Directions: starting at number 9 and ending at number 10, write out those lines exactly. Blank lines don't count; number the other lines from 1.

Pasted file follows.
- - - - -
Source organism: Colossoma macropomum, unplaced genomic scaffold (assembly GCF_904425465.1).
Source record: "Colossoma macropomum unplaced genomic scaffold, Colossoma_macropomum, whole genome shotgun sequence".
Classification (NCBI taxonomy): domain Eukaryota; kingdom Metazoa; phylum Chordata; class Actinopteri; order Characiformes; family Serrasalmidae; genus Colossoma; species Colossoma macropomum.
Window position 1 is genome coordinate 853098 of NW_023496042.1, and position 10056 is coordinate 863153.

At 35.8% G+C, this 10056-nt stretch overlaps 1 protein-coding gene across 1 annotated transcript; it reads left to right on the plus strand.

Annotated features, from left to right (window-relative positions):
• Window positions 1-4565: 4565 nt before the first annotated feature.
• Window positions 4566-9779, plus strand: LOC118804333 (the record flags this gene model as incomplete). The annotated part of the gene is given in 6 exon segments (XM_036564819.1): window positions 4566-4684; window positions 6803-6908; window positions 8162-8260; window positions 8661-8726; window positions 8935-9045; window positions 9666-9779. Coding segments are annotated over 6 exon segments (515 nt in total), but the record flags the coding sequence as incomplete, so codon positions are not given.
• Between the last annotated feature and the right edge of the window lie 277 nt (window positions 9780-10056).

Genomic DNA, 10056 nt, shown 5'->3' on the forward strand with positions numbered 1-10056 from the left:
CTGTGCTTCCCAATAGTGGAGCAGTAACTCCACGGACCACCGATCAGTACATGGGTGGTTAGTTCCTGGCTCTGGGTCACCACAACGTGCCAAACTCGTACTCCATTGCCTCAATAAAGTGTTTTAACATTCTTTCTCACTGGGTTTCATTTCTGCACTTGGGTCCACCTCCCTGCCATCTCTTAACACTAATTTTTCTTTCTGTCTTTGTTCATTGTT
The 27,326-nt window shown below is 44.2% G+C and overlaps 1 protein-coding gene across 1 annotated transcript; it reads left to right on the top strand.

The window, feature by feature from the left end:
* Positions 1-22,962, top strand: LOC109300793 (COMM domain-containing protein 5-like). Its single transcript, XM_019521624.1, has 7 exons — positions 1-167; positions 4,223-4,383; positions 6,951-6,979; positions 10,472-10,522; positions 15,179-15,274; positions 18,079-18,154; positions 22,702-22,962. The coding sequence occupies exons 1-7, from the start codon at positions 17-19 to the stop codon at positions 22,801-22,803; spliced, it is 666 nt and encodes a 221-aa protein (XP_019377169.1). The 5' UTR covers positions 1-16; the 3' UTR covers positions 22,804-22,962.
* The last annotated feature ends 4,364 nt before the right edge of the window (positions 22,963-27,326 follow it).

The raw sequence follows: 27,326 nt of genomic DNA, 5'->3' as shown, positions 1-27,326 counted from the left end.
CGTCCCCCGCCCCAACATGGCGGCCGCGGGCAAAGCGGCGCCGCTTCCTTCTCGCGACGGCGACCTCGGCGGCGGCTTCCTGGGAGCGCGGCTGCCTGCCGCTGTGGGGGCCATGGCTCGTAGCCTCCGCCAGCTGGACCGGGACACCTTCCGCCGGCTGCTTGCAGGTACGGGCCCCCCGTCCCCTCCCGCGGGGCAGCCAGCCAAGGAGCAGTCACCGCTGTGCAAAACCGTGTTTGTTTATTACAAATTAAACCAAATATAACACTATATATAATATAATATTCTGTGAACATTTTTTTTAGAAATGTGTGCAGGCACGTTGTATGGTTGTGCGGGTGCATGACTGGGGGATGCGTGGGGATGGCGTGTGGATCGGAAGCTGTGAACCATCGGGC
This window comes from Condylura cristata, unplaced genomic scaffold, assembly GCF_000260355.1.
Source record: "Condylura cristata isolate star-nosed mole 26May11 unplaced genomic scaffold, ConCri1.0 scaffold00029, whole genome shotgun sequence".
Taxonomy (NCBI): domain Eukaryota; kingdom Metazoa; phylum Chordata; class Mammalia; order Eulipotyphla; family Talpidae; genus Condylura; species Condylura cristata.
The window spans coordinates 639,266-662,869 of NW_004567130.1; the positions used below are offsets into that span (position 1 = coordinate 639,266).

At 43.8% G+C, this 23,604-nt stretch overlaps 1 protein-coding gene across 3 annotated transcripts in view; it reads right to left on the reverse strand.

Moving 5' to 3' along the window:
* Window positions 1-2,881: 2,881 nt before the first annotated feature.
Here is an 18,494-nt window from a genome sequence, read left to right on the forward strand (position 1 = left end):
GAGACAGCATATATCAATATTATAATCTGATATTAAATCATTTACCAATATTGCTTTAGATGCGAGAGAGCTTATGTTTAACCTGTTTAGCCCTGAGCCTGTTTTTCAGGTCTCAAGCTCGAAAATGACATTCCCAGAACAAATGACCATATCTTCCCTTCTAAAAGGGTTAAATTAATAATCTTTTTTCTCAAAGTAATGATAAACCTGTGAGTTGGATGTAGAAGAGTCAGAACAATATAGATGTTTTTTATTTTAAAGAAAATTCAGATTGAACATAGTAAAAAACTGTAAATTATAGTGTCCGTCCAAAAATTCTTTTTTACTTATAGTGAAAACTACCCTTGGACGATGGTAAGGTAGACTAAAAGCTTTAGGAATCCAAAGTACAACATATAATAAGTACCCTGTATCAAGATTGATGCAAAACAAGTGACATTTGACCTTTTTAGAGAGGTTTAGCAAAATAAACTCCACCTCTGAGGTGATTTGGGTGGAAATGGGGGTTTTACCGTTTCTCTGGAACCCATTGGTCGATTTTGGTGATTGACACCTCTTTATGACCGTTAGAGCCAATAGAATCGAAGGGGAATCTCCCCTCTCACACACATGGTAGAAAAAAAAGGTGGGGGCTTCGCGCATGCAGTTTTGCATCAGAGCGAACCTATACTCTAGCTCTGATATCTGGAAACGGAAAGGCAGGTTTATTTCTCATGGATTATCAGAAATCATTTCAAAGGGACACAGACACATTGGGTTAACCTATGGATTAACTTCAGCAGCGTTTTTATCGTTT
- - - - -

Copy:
• Between the last annotated feature and the right edge of the window lie 277 nt (window positions 9780-10056).

Genomic DNA, 10056 nt, shown 5'->3' on the forward strand with positions numbered 1-10056 from the left: